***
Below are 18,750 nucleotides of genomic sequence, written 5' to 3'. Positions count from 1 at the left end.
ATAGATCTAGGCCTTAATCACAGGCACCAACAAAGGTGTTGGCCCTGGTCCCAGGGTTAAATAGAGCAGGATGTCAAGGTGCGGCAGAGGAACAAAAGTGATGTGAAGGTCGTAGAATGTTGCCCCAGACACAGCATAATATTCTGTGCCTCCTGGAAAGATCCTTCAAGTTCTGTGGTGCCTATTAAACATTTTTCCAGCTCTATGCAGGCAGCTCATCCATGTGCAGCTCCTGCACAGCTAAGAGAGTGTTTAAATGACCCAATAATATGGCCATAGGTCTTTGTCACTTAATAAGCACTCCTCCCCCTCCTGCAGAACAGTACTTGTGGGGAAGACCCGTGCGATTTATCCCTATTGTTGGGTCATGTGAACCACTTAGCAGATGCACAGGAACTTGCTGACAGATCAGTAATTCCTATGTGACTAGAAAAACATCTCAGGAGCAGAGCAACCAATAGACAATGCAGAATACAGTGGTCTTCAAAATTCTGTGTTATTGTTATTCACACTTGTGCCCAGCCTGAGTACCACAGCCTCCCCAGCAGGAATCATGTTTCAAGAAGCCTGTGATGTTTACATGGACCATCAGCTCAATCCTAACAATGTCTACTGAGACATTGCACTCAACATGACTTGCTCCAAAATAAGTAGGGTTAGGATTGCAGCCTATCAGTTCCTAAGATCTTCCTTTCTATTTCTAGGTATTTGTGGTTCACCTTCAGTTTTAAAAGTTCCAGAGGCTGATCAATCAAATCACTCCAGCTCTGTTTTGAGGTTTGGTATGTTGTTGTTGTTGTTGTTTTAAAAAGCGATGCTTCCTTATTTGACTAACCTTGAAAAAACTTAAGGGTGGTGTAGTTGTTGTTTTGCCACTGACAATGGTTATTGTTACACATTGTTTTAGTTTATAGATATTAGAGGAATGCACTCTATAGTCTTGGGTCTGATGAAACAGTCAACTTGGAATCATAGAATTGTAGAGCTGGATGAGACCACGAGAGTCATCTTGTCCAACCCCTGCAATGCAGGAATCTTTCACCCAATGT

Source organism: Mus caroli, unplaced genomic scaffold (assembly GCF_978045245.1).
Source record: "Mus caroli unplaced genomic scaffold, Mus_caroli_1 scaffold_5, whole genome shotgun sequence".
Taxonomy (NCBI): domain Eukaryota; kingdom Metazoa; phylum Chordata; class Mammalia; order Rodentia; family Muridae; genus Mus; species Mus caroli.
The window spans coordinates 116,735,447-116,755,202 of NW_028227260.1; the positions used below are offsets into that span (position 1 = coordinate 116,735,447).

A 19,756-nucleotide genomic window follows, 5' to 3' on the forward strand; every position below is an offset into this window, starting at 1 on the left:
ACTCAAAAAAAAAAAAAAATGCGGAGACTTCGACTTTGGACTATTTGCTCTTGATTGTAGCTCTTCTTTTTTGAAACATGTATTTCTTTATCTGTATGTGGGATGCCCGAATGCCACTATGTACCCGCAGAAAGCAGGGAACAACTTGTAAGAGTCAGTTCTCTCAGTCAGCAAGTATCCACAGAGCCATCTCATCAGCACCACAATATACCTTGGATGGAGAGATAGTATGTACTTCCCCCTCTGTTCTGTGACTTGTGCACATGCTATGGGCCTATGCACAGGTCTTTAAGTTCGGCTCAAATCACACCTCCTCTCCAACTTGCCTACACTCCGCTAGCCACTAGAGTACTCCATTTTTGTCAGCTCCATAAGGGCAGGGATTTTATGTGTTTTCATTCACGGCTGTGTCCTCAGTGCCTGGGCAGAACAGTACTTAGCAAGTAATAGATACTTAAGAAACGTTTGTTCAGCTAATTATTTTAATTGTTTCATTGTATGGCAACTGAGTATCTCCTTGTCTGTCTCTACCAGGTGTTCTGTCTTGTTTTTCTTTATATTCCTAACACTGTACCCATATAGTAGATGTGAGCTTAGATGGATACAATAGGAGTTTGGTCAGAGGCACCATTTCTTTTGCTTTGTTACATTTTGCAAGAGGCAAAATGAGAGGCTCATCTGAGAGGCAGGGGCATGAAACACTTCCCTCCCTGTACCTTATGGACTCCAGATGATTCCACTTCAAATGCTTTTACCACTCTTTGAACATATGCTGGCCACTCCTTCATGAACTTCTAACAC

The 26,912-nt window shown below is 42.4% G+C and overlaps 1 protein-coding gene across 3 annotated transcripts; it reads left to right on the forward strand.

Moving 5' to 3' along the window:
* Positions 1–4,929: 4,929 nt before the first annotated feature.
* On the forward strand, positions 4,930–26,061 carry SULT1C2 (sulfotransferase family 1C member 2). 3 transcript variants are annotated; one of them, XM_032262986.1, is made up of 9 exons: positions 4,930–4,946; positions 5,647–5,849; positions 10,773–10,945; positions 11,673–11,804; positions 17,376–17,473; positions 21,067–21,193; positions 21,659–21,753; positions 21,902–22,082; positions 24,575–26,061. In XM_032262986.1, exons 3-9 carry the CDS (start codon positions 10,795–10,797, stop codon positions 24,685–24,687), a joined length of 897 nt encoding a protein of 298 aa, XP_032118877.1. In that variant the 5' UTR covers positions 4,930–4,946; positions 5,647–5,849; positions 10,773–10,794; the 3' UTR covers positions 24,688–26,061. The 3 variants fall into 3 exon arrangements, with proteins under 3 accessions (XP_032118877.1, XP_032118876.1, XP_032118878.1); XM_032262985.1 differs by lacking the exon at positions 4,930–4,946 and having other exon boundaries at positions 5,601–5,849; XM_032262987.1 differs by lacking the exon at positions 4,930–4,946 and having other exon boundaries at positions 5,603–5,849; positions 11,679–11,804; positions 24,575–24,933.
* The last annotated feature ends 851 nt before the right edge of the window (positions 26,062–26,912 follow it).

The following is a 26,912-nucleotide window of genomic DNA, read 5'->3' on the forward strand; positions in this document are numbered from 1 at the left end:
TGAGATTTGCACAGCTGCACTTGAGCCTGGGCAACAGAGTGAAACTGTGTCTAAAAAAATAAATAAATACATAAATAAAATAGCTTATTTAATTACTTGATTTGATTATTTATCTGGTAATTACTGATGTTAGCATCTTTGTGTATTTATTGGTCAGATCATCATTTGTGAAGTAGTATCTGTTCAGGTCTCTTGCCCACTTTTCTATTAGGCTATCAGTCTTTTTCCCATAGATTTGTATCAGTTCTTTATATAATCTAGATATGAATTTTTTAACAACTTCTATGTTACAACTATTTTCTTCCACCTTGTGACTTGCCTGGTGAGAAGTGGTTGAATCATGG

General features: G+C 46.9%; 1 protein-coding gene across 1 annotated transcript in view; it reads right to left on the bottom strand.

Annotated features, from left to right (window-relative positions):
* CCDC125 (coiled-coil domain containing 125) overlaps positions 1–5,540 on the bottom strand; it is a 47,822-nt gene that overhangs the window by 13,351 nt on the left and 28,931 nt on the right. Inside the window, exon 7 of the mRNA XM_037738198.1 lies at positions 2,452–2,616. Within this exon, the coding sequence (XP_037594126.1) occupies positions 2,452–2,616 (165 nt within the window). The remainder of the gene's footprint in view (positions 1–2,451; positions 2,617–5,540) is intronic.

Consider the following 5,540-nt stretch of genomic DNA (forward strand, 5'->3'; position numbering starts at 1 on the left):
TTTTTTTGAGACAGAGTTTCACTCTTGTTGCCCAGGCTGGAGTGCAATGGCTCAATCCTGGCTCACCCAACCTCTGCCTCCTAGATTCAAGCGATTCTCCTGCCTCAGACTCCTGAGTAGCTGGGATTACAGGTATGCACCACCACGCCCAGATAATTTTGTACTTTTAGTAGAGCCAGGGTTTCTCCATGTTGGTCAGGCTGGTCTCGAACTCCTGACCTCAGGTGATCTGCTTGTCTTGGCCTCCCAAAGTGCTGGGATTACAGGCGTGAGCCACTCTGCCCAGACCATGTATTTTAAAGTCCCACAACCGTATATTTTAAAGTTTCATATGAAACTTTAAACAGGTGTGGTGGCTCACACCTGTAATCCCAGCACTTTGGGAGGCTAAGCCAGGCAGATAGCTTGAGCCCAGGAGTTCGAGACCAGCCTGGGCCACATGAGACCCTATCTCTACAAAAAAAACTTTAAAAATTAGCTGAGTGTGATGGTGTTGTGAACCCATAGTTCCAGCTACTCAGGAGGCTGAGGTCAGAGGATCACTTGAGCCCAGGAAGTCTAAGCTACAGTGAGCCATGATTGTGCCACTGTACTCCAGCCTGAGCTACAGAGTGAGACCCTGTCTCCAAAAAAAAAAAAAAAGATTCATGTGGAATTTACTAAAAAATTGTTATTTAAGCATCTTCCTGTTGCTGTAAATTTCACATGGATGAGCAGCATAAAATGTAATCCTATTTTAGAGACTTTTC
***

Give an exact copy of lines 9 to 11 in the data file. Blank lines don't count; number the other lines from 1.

The 26,912-nt window shown below is 42.4% G+C and overlaps 1 protein-coding gene across 3 annotated transcripts; it reads left to right on the forward strand.

Moving 5' to 3' along the window:
* Positions 1–4,929: 4,929 nt before the first annotated feature.